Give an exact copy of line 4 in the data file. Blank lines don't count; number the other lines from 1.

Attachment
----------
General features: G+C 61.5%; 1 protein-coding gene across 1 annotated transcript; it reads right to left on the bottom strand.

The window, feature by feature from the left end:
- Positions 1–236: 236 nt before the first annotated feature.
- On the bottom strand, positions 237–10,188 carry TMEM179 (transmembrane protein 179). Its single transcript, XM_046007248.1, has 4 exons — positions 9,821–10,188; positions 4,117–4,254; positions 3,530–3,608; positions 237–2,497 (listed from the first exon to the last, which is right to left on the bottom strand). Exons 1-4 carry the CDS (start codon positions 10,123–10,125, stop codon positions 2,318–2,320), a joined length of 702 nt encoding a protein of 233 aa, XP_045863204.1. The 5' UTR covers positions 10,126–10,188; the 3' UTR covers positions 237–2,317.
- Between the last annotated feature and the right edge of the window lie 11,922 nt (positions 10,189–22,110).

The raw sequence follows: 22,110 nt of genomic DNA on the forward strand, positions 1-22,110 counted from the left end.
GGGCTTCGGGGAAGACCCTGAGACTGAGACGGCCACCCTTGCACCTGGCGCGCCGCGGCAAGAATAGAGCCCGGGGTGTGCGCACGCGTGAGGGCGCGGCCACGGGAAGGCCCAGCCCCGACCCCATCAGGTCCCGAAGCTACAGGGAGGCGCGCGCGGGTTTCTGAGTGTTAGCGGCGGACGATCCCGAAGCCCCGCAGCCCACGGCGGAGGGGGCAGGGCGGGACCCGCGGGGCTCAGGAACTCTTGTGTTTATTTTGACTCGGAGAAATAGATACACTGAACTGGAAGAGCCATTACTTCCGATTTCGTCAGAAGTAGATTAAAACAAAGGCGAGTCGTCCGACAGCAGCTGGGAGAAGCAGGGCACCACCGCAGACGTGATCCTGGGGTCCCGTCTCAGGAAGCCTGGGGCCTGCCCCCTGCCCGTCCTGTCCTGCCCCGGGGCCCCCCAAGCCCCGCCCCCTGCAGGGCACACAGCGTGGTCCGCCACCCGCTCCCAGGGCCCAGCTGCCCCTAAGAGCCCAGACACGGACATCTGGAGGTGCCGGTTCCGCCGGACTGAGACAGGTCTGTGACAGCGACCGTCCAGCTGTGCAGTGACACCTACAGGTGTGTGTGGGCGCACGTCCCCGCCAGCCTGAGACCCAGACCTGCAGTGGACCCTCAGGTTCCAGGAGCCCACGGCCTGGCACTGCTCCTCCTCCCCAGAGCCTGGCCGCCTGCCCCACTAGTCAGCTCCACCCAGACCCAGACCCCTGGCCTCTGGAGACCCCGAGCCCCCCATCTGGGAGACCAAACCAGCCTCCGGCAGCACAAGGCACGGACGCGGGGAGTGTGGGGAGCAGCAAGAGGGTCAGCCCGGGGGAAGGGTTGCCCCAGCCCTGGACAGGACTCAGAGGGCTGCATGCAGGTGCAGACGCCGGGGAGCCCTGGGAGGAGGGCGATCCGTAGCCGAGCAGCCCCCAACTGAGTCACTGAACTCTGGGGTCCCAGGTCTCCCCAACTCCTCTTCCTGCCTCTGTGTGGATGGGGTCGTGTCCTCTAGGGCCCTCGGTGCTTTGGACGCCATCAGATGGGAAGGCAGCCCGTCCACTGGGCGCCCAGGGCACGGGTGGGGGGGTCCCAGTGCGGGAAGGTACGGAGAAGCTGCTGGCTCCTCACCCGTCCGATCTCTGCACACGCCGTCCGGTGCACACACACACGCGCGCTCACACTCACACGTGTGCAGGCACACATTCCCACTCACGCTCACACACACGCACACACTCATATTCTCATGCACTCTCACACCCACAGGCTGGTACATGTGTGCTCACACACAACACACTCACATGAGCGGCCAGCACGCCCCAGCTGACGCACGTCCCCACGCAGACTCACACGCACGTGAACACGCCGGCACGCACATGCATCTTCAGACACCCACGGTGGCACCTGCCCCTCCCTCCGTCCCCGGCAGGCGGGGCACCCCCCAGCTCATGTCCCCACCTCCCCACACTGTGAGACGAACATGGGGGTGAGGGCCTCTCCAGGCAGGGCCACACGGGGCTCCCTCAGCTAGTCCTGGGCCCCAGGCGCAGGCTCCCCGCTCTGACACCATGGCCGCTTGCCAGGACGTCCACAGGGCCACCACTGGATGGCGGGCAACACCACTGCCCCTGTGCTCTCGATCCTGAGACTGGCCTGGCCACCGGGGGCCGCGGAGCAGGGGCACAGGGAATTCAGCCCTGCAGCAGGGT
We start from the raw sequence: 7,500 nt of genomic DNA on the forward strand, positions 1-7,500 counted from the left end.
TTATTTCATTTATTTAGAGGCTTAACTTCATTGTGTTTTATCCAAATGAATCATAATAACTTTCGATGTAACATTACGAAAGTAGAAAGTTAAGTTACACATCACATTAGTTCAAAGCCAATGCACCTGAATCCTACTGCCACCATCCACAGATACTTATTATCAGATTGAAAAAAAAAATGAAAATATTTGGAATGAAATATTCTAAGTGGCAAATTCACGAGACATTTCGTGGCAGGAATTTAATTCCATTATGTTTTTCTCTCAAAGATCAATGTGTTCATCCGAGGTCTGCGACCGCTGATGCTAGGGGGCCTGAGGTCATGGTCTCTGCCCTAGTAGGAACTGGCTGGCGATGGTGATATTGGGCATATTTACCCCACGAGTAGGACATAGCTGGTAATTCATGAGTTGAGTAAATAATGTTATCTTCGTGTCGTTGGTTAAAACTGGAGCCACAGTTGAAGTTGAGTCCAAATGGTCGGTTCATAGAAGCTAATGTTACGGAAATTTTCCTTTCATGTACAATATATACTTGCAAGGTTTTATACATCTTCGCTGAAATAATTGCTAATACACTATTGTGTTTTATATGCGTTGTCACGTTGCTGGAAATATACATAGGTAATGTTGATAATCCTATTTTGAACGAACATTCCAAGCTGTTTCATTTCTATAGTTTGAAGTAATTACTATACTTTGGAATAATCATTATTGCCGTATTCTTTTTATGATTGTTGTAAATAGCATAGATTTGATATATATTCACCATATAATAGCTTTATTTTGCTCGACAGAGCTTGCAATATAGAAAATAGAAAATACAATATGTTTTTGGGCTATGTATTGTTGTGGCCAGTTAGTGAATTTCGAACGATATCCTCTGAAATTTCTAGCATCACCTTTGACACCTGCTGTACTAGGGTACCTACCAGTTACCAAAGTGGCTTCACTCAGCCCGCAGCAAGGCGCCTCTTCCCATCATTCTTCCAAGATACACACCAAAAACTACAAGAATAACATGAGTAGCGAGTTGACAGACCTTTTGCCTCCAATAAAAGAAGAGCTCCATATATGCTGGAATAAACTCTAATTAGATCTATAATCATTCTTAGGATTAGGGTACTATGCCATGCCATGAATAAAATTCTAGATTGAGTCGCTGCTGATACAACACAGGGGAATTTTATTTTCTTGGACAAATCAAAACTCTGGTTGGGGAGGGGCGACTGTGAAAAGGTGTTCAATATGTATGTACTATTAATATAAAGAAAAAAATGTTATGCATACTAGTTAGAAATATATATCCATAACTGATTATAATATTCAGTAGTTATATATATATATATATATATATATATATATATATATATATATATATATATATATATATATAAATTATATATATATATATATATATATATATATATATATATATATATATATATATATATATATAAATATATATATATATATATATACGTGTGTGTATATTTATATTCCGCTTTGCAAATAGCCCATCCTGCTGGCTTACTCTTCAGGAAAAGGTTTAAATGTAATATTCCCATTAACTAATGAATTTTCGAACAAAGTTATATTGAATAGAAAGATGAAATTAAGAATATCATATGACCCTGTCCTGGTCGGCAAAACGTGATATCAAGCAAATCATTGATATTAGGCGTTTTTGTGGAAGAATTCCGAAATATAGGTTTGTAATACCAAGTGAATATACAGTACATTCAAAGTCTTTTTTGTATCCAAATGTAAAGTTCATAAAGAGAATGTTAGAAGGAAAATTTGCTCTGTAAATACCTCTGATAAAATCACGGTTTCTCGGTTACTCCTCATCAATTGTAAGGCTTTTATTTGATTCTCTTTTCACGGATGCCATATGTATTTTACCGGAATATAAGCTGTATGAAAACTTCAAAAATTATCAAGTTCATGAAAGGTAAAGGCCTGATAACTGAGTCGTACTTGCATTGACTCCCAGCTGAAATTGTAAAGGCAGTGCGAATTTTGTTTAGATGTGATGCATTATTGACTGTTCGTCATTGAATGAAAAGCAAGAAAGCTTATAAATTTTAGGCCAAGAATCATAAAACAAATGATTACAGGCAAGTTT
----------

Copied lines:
- On the bottom strand, positions 237–10,188 carry TMEM179 (transmembrane protein 179). Its single transcript, XM_046007248.1, has 4 exons — positions 9,821–10,188; positions 4,117–4,254; positions 3,530–3,608; positions 237–2,497 (listed from the first exon to the last, which is right to left on the bottom strand). Exons 1-4 carry the CDS (start codon positions 10,123–10,125, stop codon positions 2,318–2,320), a joined length of 702 nt encoding a protein of 233 aa, XP_045863204.1. The 5' UTR covers positions 10,126–10,188; the 3' UTR covers positions 237–2,317.